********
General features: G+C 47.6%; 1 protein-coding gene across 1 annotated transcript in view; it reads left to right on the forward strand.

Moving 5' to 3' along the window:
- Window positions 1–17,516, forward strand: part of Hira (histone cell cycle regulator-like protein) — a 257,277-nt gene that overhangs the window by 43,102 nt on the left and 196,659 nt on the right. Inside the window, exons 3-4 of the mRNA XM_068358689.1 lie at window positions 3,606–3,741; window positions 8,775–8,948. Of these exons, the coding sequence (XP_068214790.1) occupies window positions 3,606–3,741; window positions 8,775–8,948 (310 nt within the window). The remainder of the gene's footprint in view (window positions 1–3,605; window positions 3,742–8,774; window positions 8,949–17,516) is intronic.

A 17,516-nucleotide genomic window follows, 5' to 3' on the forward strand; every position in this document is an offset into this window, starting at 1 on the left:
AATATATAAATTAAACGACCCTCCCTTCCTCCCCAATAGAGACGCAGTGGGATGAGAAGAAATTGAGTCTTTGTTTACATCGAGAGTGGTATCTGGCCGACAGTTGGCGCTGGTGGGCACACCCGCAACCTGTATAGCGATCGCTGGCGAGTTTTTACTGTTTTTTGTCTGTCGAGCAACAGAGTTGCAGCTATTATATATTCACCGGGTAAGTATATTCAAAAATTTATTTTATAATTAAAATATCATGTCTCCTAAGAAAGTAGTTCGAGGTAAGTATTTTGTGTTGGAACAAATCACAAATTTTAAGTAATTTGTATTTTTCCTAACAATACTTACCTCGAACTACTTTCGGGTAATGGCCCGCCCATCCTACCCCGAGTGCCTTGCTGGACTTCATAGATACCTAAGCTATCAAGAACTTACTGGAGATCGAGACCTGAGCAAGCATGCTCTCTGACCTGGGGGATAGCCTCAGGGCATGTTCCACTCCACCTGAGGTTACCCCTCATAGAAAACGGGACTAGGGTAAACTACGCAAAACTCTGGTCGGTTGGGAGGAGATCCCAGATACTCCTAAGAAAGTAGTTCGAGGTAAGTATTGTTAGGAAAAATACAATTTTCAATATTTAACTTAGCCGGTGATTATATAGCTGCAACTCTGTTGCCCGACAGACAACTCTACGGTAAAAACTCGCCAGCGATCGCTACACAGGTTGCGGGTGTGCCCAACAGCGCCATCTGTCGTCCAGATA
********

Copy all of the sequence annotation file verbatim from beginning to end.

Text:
General features: G+C 47.6%; 1 protein-coding gene across 1 annotated transcript in view; it reads left to right on the forward strand.

Moving 5' to 3' along the window:
- Window positions 1–17,516, forward strand: part of Hira (histone cell cycle regulator-like protein) — a 257,277-nt gene that overhangs the window by 43,102 nt on the left and 196,659 nt on the right. Inside the window, exons 3-4 of the mRNA XM_068358689.1 lie at window positions 3,606–3,741; window positions 8,775–8,948. Of these exons, the coding sequence (XP_068214790.1) occupies window positions 3,606–3,741; window positions 8,775–8,948 (310 nt within the window). The remainder of the gene's footprint in view (window positions 1–3,605; window positions 3,742–8,774; window positions 8,949–17,516) is intronic.

A 17,516-nucleotide genomic window follows, 5' to 3' on the forward strand; every position in this document is an offset into this window, starting at 1 on the left:
AATATATAAATTAAACGACCCTCCCTTCCTCCCCAATAGAGACGCAGTGGGATGAGAAGAAATTGAGTCTTTGTTTACATCGAGAGTGGTATCTGGCCGACAGTTGGCGCTGGTGGGCACACCCGCAACCTGTATAGCGATCGCTGGCGAGTTTTTACTGTTTTTTGTCTGTCGAGCAACAGAGTTGCAGCTATTATATATTCACCGGGTAAGTATATTCAAAAATTTATTTTATAATTAAAATATCATGTCTCCTAAGAAAGTAGTTCGAGGTAAGTATTTTGTGTTGGAACAAATCACAAATTTTAAGTAATTTGTATTTTTCCTAACAATACTTACCTCGAACTACTTTCGGGTAATGGCCCGCCCATCCTACCCCGAGTGCCTTGCTGGACTTCATAGATACCTAAGCTATCAAGAACTTACTGGAGATCGAGACCTGAGCAAGCATGCTCTCTGACCTGGGGGATAGCCTCAGGGCATGTTCCACTCCACCTGAGGTTACCCCTCATAGAAAACGGGACTAGGGTAAACTACGCAAAACTCTGGTCGGTTGGGAGGAGATCCCAGATACTCCTAAGAAAGTAGTTCGAGGTAAGTATTGTTAGGAAAAATACAATTTTCAATATTTAACTTAGCCGGTGATTATATAGCTGCAACTCTGTTGCCCGACAGACAACTCTACGGTAAAAACTCGCCAGCGATCGCTACACAGGTTGCGGGTGTGCCCAACAGCGCCATCTGTCGTCCAGATA